ATHENS, July 26 (Xinhua) -- As Greece mourned its deadliest tragedy caused by wildfires in over a decade with the toll in the seaside city of Attica rising to 82 on Thursday, volunteers poured in to help heal the wounds.
Volunteers collect relief items at a basketball court in Rafina, east of Athens, Greece, on July 26, 2018. As Greece mourned its deadliest tragedy caused by wildfires in over a decade with the toll in the seaside city of Attica rising to 82 on Thursday, volunteers poured in to help heal the wounds. (Photos: Xinhua)
While firefighters still battled blazes and searches for yet an unclear number of missing people continued in the scorched settlements 30 km east of Athens, thousands at home and from abroad demonstrated solidarity with the victims.
There were inspiring instances of fundraising activities, donation of clothing and medical supplies, as well as announcements of free accommodation for people who lost their homes in the fires that broke out on Monday.
The response by ordinary citizens, businesses and various organizations to appeals for aid was so strong that on Wednesday local authorities said the need for essentials such as food, water and clothing has been met for now.
What was still urgently needed was blood donations and helping hands on site.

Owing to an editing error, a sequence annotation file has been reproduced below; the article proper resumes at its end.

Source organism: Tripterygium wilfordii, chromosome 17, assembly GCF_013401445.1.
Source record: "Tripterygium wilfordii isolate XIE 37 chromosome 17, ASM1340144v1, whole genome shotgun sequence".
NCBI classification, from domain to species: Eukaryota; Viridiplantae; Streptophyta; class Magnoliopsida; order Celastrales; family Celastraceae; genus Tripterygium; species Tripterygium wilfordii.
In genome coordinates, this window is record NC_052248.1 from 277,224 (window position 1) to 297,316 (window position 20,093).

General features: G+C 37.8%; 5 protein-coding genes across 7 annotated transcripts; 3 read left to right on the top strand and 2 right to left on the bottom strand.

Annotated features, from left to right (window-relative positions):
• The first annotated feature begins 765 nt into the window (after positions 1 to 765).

"In these difficult moments, let us all contribute as we can. People are in need of blood, at a time of reduced stock due to summer," the National Blood Donation Center said in a press release.
In response, people formed long queues in hospitals in Athens and across the country, waiting for hours to donate blood.
By Wednesday, the average daily blood donations nationwide had more than doubled, the center said.
Seventeen-year-old Vassilis Pliatsikas was one of the hundreds of people who volunteered on Wednesday to transfer supplies to the Rafina-Pikermi city hall.
"We came to help our friends who have lost their homes. They said they needed help, so a group of us came to assist as much as we can," the teen told Xinhua while carrying boxes containing aid supplies.
"We are from a shipping company. We are here to deliver a donation, medical supplies for people who have suffered and are still suffering," Costas Gogitakis, 45, said.
He had arrived by taxi and the taxi driver was helping him to unload the goods.
Over 1,200 houses were found to be completely destroyed or partially damaged in Mati and Neos Voutzas with another 200 houses similarly impacted in western Attica.
Defense Minister Panos Kammenos visited Mati on Thursday and pledged the state will move fast to fully restore the area and help the people, Greek national news agency AMNA reported.
But many of the villagers were inconsolable. "We are left with nothing," a villager said bitterly, blaming the authorities for lack of a contingency plan to deal with crises.
"They told us, dive into the sea to save your lives," another villager said. "How could the elderly and kids make it?"
Many who rushed to the sea to escape the flames were drowned.
Kammenos said the town plan should be changed and roads opened, giving easier access to the sea so that no further victims would be mourned in the future.